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Through the following script I try to detect multiple occurrences of the word blue but it just prints e . Why is that ?

var reg_5 = /[blue]+/g;
var str = "Sky was dark and the mood was blue.Sky was dark but the water felt blue.";
document.write("<br / >" + reg_5.exec(str));
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3 Answers 3

up vote 2 down vote accepted

your regexp is wrong, your search for the occurrence of either b,l,u or e appearing one or more times.

your regexp shoul be:

/blue/g

and then using a loop:

var finder = /blue/g;
var result;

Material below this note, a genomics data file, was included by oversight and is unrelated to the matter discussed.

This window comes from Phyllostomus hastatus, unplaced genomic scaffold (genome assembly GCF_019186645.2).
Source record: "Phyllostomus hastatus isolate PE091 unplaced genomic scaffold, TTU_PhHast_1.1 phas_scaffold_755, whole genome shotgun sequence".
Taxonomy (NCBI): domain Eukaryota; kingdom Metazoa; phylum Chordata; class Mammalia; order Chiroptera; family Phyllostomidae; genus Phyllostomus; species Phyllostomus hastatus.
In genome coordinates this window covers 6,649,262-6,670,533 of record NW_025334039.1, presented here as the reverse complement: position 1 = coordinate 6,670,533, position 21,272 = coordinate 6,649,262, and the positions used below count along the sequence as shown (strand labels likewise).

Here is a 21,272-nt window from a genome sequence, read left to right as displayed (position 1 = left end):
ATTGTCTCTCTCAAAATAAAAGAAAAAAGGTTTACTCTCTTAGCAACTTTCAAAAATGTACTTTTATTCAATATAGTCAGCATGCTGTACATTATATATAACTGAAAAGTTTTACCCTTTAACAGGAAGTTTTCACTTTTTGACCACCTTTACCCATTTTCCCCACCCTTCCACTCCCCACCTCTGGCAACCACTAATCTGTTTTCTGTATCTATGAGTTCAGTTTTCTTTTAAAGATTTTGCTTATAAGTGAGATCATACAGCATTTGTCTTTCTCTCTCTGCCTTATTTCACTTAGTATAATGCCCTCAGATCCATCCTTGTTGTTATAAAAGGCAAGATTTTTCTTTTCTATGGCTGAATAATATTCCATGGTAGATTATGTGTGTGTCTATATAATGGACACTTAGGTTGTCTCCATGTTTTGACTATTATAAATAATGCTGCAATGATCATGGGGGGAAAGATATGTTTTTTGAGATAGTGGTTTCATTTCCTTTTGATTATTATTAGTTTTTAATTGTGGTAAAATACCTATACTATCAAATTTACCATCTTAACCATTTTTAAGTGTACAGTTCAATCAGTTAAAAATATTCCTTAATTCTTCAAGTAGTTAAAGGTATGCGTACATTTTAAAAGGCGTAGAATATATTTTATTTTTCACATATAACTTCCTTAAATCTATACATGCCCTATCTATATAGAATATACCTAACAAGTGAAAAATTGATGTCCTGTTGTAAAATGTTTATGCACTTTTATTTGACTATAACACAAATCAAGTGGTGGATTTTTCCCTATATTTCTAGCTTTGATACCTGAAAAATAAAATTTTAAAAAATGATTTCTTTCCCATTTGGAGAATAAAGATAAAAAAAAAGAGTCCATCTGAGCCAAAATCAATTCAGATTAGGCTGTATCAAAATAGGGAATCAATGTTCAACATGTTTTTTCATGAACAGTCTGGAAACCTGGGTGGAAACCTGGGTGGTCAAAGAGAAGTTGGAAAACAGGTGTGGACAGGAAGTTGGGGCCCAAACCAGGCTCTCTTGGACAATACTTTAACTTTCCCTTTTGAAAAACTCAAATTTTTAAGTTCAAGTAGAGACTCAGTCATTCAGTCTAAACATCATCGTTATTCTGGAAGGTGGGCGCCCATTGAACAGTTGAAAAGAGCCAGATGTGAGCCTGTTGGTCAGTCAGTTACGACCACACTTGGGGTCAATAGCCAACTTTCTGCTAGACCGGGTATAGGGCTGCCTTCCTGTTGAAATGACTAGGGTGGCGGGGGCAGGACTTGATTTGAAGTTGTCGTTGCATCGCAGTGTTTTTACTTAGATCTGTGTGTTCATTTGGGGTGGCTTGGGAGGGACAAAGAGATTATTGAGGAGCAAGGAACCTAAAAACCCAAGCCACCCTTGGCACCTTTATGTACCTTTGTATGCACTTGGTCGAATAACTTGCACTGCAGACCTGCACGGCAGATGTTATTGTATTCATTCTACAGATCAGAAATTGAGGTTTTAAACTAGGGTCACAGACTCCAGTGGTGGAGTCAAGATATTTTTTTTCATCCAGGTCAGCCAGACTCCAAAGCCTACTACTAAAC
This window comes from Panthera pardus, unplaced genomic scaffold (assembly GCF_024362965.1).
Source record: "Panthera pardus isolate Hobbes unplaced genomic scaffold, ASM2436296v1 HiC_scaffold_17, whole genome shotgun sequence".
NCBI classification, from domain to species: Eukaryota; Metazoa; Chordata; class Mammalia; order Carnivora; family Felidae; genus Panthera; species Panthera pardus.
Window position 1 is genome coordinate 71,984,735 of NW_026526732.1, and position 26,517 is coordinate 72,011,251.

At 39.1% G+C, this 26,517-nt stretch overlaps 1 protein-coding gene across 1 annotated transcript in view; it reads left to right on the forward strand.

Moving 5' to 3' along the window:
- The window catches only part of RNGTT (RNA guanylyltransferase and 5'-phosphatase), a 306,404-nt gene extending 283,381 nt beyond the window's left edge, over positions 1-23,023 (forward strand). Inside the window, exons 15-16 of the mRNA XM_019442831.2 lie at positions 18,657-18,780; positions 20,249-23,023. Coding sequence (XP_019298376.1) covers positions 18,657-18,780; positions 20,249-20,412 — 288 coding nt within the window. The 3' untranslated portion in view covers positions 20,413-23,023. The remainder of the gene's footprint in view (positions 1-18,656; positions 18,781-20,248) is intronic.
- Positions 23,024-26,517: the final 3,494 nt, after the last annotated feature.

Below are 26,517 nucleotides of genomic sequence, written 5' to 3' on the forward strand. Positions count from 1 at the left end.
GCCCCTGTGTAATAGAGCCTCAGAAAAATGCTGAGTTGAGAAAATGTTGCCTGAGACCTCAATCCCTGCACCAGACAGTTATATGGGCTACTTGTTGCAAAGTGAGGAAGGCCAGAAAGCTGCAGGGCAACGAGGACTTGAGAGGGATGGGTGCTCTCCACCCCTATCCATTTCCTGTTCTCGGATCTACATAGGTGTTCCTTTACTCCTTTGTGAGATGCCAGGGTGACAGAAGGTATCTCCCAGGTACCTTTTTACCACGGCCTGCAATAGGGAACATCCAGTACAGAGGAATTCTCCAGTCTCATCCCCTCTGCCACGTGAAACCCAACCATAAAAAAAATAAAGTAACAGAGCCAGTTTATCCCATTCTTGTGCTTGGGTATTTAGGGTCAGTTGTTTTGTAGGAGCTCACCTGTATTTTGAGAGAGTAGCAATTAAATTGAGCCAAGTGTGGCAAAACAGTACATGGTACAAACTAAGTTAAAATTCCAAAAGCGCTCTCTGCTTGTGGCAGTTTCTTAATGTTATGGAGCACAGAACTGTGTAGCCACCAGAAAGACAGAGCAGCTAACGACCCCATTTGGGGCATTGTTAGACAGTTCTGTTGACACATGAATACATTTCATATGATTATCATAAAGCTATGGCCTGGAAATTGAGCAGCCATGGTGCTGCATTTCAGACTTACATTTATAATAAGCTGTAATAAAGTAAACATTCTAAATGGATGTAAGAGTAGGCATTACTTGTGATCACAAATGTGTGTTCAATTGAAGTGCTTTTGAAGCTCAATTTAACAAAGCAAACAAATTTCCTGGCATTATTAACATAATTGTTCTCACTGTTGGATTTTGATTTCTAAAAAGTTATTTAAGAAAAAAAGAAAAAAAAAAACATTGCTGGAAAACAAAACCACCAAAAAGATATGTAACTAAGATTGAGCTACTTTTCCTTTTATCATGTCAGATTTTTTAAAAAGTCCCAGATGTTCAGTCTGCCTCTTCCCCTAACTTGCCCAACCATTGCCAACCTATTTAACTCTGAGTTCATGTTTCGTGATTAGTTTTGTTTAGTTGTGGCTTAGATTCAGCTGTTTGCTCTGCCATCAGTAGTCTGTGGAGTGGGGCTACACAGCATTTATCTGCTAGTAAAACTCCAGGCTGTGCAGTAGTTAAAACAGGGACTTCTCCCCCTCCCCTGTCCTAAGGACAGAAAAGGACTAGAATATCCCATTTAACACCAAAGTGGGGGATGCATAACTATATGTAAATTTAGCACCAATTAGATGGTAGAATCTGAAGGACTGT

while( ( result = finder.exec( str ) ) ){
    console.log( result );
}

you need execute the regexp as long the result becomes null. Without the g flag it would not work like this. The finder has a lastIndex property that indicates the index of the last match, so if you want to reuse the regexp without recreating it just set this property back to zero.

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Lose the character class

var reg_5 = /blue/g;

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1  
This would still only find the first occurrence because he's using .exec() without a loop –  Andy E Feb 24 '13 at 11:05

It prints e because the first match of /[blue]+/g; in str is the e in the. See phillip's answer for why that is and what the regex should be.

If you are matching globally, i.e. looking for more than one match, and you are not using capture groups (), you can just use match to get an array of all the matches.

var m = str.match( /blue/g );
var n = m == null ? 0 : m.length;

console.log( 'The word "blue" appeared ' + n + ' times.' );   
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